How the Monster Grew: A Pulitzer Prize-winning historian looks at the origins of modern media

The first American newspaper, Paul Starr tells us in The Creation of the Media, was published in Boston in 1690 under the title Publick Occurrences, Both Forreign and Domestick. In the four–page debut edition, publisher Benjamin Harris stated his intention to publish monthly, “or if any Glut of Occurrences happen, oftener.”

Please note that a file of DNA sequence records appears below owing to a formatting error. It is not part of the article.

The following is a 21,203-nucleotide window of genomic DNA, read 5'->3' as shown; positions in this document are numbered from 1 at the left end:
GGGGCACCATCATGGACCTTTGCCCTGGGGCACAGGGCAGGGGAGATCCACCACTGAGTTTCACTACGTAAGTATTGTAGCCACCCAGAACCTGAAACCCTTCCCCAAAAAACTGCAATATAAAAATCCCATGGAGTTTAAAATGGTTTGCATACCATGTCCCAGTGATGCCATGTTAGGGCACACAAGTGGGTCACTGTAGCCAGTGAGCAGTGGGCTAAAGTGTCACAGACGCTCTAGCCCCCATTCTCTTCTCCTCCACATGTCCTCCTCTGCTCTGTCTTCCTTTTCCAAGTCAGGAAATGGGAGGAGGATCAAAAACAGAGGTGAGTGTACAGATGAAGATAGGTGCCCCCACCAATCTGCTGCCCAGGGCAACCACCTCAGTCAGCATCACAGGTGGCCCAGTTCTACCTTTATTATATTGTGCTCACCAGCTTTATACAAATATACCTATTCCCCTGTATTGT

Three centuries later, inundated as we are by the news crawls of 24–hour cable channels and instant headlines on our Palm Pilots, we may regard Harris’ statement as signifying an Eden of media, an innocent age of journalistic temperament that has since been corrupted by compulsive urgency. By now, cable news has disposed of the notion of “the news of the day” in favor of “at this hour,” and some channels have replaced “Live” on their onscreen graphics with the even grabbier “Right Now.” Starr doesn’t say it, but “the creation of the media” was the creation of a monster.

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